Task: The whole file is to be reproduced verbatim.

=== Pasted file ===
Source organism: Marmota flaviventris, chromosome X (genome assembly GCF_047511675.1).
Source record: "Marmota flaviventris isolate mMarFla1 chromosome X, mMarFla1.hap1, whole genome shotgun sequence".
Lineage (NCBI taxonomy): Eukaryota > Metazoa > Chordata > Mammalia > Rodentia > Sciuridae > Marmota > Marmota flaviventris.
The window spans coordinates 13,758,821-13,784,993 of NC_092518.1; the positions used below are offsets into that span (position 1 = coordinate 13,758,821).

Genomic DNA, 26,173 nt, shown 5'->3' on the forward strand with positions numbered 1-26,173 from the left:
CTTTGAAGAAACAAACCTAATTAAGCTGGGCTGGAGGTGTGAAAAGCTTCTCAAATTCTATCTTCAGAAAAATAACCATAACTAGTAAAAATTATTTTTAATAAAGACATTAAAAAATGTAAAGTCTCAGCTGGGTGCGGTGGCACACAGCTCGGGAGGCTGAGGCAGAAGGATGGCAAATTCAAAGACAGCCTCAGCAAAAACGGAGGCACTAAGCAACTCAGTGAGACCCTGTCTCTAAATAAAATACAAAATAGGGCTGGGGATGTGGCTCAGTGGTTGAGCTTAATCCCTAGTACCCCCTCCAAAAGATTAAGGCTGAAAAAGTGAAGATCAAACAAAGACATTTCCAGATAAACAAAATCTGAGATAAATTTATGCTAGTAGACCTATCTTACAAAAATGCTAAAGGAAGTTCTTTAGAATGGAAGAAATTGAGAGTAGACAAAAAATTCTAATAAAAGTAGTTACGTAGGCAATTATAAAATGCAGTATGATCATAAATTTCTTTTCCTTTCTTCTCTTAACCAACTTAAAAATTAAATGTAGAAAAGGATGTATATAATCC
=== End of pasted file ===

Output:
Source organism: Marmota flaviventris, chromosome X (genome assembly GCF_047511675.1).
Source record: "Marmota flaviventris isolate mMarFla1 chromosome X, mMarFla1.hap1, whole genome shotgun sequence".
Lineage (NCBI taxonomy): Eukaryota > Metazoa > Chordata > Mammalia > Rodentia > Sciuridae > Marmota > Marmota flaviventris.
The window spans coordinates 13,758,821-13,784,993 of NC_092518.1; the positions used below are offsets into that span (position 1 = coordinate 13,758,821).

Genomic DNA, 26,173 nt, shown 5'->3' on the forward strand with positions numbered 1-26,173 from the left:
CTTTGAAGAAACAAACCTAATTAAGCTGGGCTGGAGGTGTGAAAAGCTTCTCAAATTCTATCTTCAGAAAAATAACCATAACTAGTAAAAATTATTTTTAATAAAGACATTAAAAAATGTAAAGTCTCAGCTGGGTGCGGTGGCACACAGCTCGGGAGGCTGAGGCAGAAGGATGGCAAATTCAAAGACAGCCTCAGCAAAAACGGAGGCACTAAGCAACTCAGTGAGACCCTGTCTCTAAATAAAATACAAAATAGGGCTGGGGATGTGGCTCAGTGGTTGAGCTTAATCCCTAGTACCCCCTCCAAAAGATTAAGGCTGAAAAAGTGAAGATCAAACAAAGACATTTCCAGATAAACAAAATCTGAGATAAATTTATGCTAGTAGACCTATCTTACAAAAATGCTAAAGGAAGTTCTTTAGAATGGAAGAAATTGAGAGTAGACAAAAAATTCTAATAAAAGTAGTTACGTAGGCAATTATAAAATGCAGTATGATCATAAATTTCTTTTCCTTTCTTCTCTTAACCAACTTAAAAATTAAATGTAGAAAAGGATGTATATAATCC